Ian Mortimer’s “The Time Traveler’s Guide to Restoration Britain” is a nonfiction guide about what to expect if you were unexpectedly plunked down in England in the latter half of the 17th century.
“The Time Traveler’s Guide to Restoration Britain: A Handbook for Visitors to the Seventeenth Century: 1660-1699”
by Ian Mortimer
Pegasus Books, 440 pp., $28.95
Oh, a time-travel book. How quaint, you may think.
Ian Mortimer’s books are not clichéd “Connecticut Yankee”-styled stories, with a protagonist who lumbers around messing up the time-space continuum with an iPhone. “Restoration,” like his others, is a heavily researched, minutely detailed nonfiction guide about what to expect if you were unexpectedly plunked down in a featherbed in the late 17th century, getting ready to face a day in one of the most exciting, if not the most compassionate, times the English-speaking world has ever experienced.
The Restoration brought back the monarchy but ushered in with it an explosion of creativity, of hope and — in a boon to all of us who came after — the serving of coffee, tea and chocolate and the playing of card games. This is the personality-packed era in which architect Christopher Wren and the scientists Isaac Newton and Edmund Halley walked the same streets, John Milton and Edward Dryden were well-known writers, William Congreve’s comedies were on the stage and diarist Samuel Pepys wrote down everything. The plague was on its way out, as was burning people for witchcraft, and soap became cheap enough for everyday use.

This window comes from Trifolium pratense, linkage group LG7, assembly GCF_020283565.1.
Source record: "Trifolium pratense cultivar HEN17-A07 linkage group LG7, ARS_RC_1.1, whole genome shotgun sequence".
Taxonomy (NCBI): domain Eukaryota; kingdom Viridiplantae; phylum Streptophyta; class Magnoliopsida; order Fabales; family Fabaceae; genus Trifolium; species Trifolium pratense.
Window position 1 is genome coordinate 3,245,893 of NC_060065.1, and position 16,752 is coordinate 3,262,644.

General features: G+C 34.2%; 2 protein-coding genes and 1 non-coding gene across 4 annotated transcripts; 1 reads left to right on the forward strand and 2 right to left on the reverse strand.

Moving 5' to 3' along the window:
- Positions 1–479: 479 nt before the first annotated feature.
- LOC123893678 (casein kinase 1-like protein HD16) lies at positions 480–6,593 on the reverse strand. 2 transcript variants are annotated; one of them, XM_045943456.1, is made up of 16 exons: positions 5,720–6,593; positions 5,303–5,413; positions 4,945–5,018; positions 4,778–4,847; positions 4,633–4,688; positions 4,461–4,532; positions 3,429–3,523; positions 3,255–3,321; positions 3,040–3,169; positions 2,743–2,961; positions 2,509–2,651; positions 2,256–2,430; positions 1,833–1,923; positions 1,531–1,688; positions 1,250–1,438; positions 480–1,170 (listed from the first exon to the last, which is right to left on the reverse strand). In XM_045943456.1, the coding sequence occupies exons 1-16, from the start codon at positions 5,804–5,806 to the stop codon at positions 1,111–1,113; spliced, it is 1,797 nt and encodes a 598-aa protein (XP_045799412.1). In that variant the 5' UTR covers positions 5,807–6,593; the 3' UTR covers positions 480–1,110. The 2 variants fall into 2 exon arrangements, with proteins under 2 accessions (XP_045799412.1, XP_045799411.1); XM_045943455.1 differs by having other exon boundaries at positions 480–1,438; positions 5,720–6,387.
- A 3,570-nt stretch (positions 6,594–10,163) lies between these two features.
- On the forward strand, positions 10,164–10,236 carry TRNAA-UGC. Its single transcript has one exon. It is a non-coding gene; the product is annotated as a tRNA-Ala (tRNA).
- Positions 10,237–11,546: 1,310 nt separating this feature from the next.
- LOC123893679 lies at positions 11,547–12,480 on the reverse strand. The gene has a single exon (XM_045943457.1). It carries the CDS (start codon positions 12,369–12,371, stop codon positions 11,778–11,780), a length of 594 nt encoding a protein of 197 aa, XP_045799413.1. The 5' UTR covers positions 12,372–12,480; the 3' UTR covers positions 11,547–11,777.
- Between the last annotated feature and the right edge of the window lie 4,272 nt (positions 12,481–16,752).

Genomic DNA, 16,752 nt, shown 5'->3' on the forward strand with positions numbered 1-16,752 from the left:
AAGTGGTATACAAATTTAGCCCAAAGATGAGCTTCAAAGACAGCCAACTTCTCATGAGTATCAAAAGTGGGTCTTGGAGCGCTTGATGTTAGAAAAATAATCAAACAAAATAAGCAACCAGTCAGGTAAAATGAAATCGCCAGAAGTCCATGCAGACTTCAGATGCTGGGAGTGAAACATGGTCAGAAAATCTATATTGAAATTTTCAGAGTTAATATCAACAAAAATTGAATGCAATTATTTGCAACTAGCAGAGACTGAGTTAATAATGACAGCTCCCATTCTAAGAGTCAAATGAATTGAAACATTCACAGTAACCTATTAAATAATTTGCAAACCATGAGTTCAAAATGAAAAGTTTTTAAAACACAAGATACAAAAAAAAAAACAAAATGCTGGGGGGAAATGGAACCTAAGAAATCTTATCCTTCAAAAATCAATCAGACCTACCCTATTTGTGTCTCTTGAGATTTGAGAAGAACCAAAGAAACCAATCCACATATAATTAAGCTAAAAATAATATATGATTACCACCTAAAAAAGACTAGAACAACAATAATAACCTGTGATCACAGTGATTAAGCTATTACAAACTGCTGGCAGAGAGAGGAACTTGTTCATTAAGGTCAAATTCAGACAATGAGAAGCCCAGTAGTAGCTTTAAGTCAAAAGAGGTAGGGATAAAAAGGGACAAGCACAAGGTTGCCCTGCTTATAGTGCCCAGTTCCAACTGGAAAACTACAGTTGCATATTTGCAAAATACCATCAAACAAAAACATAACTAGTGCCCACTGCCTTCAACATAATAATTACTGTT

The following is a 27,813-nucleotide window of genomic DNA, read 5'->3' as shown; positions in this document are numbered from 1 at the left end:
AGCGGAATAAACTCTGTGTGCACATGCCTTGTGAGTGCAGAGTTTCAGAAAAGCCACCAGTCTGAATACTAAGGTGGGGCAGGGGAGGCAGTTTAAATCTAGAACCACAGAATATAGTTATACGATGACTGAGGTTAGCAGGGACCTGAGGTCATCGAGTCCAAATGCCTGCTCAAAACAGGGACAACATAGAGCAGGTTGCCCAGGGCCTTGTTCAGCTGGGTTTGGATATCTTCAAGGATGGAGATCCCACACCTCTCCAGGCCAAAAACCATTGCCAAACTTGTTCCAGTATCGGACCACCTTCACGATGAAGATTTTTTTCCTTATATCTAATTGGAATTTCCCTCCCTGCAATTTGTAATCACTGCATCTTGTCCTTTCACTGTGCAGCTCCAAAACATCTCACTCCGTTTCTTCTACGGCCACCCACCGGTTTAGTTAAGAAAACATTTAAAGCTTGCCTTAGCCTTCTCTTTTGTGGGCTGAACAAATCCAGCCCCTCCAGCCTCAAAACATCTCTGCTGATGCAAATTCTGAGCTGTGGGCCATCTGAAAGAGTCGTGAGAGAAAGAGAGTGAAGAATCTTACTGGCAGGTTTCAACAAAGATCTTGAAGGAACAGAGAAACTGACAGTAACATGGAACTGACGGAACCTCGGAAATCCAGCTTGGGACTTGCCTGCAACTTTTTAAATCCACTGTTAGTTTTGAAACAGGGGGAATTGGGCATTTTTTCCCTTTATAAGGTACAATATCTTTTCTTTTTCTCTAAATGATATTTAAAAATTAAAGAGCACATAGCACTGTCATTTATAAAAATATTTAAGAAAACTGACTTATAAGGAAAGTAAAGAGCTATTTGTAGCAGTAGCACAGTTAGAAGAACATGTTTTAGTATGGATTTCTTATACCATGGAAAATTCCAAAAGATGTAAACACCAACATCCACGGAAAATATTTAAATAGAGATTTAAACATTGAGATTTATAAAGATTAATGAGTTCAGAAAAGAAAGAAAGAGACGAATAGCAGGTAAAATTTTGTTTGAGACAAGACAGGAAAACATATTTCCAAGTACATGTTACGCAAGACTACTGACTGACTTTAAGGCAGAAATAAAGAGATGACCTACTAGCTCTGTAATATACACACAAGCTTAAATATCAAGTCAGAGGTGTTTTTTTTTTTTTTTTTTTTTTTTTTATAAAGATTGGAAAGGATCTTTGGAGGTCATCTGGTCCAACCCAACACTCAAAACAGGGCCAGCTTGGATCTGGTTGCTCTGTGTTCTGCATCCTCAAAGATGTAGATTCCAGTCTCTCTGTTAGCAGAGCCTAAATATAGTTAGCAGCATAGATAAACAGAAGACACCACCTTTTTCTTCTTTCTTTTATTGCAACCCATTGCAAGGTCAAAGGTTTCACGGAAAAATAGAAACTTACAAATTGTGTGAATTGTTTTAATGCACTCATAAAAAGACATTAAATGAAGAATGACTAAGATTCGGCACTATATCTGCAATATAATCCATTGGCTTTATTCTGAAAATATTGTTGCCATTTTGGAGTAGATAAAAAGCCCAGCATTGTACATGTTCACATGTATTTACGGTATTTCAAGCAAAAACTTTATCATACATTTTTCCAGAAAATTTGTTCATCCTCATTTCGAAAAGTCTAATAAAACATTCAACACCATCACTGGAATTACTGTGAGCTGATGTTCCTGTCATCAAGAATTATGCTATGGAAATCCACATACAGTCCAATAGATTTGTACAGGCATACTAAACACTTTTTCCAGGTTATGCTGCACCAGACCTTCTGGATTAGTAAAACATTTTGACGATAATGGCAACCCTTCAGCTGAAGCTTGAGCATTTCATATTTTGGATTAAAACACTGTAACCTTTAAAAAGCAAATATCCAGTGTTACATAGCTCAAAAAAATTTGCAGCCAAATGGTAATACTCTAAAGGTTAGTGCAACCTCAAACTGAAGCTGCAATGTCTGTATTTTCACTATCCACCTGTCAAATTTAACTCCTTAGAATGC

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Mortimer addresses all the surprises and challenges of daily life, from conditions most likely to kill you (ague and fever, smallpox/measles, bad teeth, childbirth) to diabolical justice (pressing between heavy plates, death for bigamy, workhouses) to the joyful burst of music-making and theater all over the city, thanks to the end of Puritan rule. For example, if you were around in 1672, you might attend England’s first public concert, in rooms next to the George Tavern. You might also hear music in church, while visiting a private home or even at court, played by the king’s own Italian band.
Mortimer has the gift of imparting a lot of information in a conversational, even breezy, style, making a quick read of nearly 500 pages. Of the practice of using the skull from a man “that has been dead but one year” and making it into a tonic, he writes, “Frankly, the (once-popular) idea that smoking tobacco is good for your health is looking increasingly attractive.” And, “Of all the public executions that you really want to avoid, being burnt at the stake is surely the worst.” We get the lowdown on the ubiquitous Pepys, who may be one heck of a diarist but “his jokes are either very poor and or in very poor taste.”
That, fellow time travelers, is another virtue of this book: The transformation of historical, two-dimensional figures into easily imagined people — people a lot like us. Restoration Londoners had their share of hardship and grief, thanks to infant mortality, contagious disease, bitterly cold weather and famine, and religious intolerance. They also liked a cup of coffee, good acting, a happy tune, a trip to a museum and a game of cribbage. It’s not so much a mirror image as one through a net curtain. There are dark shadows visible but plenty of light, too.